November 4, 2015 at 3:49 pm #10119Rob SearleParticipantRank: 50cc Rider
WK400 Trail review
Long travel suspension and 21” front wheel? Tick.
Simple air-cooled engine in a steel frame enabling easy repair should the worst happen? Tick.
Grill over the headlight? Tick.
I could go on of course, checking its compatibility with all the overlanding essentials and thus producing the dullest review in history, but this little bike deserves much more. In our overly-complicated world, this new WK 400 Trail is a great concept, because it looks back to tried and tested ideas and precisely because it doesn’t embrace all the latest gadgets.
Technological advancements are all very good and I’m not a Luddite who can’t see the advantages offered by ABS or multiple trip computers, but I am a realist who has ridden in many parts of the world where fuel is poor, roads terrible, supplies non-existent and mechanics eager, but under-resourced. They have hammers and welders.
A bike that ticks the bare essentials, that is lightweight, economical, easy to repair and cheap to buy in the first place, has a lot going for it if you want to ride in ‘the rest of the world’. The big question is, does this Chinese-built machine really satisfy all those requirements?
Well it’s a great concept and in the first 1,500 miles it has certainly made me, and the whole Overland team, smile. At 397cc the single-cylinder engine is a rehash of Suzuki’s venerable DR, and when mated to a chassis with an all-up wet weight of 161kgs, its lowly 27hp is hugely entertaining.
The technological nod to (post)modernity is the Siemens electronic fuel injection which is very smooth even at low revs, allowing you to trickle along through busy market places, but which makes the engine instantly responsive should you need to tackle a steep climb or gun it over a mini-landslide.
There is only 24ft lb of torque which will make any 1200GS rider guffaw with laughter, but it seems to be just where you need it. The EFI means that automatic metering adjustments should mean a similarly flawless response even at high altitude.
On the road, acceleration is adequate up to 70mph and surprisingly vibration-free, but this 400 is happiest cruising at 55 – 65 which is certainly all you’ll need once outside Europe. The power delivery and chosen gear ratios are particularly well suited to back roads and urban dicing and the gear selection is super-smooth. Even on cold start-up there is no lurch when first gear is selected.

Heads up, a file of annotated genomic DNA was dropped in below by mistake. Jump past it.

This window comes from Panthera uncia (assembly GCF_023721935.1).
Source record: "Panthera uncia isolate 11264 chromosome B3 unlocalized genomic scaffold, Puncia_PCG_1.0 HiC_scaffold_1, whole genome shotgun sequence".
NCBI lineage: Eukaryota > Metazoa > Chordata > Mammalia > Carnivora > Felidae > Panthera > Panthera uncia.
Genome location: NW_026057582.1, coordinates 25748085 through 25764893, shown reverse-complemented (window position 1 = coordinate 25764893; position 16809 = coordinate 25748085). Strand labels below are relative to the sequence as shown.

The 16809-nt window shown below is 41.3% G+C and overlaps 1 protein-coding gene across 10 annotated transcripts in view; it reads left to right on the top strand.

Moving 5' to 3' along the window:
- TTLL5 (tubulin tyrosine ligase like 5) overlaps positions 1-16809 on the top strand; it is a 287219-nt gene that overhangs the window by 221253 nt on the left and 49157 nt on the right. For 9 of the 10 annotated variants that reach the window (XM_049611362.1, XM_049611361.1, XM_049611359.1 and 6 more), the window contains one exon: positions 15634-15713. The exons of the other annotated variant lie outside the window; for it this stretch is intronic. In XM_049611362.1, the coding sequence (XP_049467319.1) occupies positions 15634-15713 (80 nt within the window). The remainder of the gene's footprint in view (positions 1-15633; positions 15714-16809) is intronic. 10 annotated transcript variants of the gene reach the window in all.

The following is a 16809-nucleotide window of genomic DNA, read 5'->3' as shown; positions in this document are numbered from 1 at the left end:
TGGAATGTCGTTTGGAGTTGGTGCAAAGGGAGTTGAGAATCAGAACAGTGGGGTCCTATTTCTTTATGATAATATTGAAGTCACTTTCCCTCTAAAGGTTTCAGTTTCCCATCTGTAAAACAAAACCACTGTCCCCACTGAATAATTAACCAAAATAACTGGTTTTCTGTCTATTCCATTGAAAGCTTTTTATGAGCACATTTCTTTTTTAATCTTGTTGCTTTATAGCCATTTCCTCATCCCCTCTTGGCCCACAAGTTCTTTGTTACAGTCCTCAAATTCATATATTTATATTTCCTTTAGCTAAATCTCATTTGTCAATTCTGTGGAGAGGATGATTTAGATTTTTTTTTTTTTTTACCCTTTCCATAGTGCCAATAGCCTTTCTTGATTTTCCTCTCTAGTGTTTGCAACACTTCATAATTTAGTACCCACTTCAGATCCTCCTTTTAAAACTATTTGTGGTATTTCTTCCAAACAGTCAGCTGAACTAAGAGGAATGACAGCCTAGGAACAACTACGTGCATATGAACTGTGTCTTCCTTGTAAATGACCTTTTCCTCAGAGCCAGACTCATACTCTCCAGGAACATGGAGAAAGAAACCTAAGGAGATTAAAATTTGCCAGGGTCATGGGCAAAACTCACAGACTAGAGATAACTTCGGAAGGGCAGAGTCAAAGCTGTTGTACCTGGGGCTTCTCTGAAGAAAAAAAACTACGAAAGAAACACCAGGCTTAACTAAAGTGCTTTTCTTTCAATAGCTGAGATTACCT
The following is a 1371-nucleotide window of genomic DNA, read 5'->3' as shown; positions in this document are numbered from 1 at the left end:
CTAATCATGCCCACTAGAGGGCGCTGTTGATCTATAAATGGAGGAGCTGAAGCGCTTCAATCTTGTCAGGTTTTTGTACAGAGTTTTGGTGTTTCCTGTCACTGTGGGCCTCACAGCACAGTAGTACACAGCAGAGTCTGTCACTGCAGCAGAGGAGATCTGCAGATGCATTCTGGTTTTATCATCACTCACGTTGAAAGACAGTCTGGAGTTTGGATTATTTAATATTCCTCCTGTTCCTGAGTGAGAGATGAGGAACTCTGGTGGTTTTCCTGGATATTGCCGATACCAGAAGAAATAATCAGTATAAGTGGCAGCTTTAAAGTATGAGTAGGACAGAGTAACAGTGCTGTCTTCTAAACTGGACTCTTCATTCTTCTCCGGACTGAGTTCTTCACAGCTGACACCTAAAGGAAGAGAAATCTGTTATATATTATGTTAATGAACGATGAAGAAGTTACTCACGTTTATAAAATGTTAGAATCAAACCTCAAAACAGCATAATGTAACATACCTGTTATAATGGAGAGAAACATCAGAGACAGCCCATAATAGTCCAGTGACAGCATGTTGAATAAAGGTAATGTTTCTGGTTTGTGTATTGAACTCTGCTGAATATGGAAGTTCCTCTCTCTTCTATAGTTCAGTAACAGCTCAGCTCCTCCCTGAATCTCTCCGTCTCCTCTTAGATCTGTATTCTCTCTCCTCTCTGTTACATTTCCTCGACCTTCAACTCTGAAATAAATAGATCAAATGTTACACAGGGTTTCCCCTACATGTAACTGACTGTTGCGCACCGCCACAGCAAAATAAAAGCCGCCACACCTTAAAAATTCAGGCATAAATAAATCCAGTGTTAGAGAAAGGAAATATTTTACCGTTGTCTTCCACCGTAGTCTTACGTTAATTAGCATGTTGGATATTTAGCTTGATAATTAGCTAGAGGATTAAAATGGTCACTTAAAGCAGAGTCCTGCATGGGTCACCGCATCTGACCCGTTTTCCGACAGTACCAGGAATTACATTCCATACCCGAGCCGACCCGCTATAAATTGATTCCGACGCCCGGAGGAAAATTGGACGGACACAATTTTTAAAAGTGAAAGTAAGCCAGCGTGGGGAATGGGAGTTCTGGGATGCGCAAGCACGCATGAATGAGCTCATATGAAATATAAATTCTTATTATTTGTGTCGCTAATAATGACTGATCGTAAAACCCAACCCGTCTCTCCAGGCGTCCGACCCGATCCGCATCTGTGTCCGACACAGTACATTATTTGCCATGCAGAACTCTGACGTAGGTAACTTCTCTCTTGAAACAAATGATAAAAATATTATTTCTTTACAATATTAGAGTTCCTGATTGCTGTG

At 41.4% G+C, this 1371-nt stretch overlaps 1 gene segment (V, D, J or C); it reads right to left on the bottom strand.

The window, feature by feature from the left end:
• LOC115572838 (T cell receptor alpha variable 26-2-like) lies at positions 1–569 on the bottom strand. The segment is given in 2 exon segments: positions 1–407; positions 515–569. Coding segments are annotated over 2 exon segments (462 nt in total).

So far, in mixed use and always with the factory luggage (more of which later), fuel economy has been 71.6mpg. This mixed use has included a long motorway run up to Northumberland and fun on green lanes so demonstrates real-world touring economy. Sadly in this long-term test we won’t be able to include labouring through long stretches of Saharan sand, so you’ll have to extrapolate a little.
The fuel tank reputedly holds 18 litres so a good 250 mile range is theoretically possible, however when the fuel gauge is telling me there’s nothing left and the orange light is flashing (after 145 miles), I can only fit 9.5 litres in! I’ve since ridden to 210 miles but only managed to sqeeze in 13.3 litres, so promise I’ll run it dry just to see. The tank is steel, so a magnetic tankbag will fit and if you crash it’ll forever bear the scars of some foreign travail; a great talking point down the pub…
The rest of the bodywork is plastic and features the ‘of the moment’ beak above the eminently practical long wrap around front mudguard. Overall the styling is angular and not unpleasant. The small fairing is efficient and if you want to power along at 70mph it doesn’t cause turbulence or undue noise and the mirrors are excellent and vib-free.
Even the slim seat is comfortable for over 100 miles, in part because the foot-peg position is so relaxed. My longest day in the saddle has been 260 miles and with the odd photo or tea stop I haven’t even noticed the seat.
The clocks which nestle behind the screen feature a ‘traditional’ rev counter, large digital speed readout, the usual warning lights, time clock, single trip meter and a fuel gauge. Rather bizarrely, there’s another 6-bar gauge which seems to measure battery performance, and yet no charge light. In excessive rain (and there was plenty of that over Halloween) there must be water ingress somewhere as the indicator warning lights flash continuously at various intensities. This doesn’t affect the indicator use at all, but is a little disconcerting.
For me, the best bit about the bodywork is the instantly removable sidepanel – no tools required – to access the air filter. This is perfect for regular maintenance in dusty conditions, or to quickly blank off with a plastic bag and cable ties for an extra-deep river crossing.
The twin silencers are high and sound absolutely wonderful. They aren’t offensive, or overly loud, but I still can’t imagine how they achieved homologation and can’t help thinking that the sound is part of the reason I find the overall package so much fun!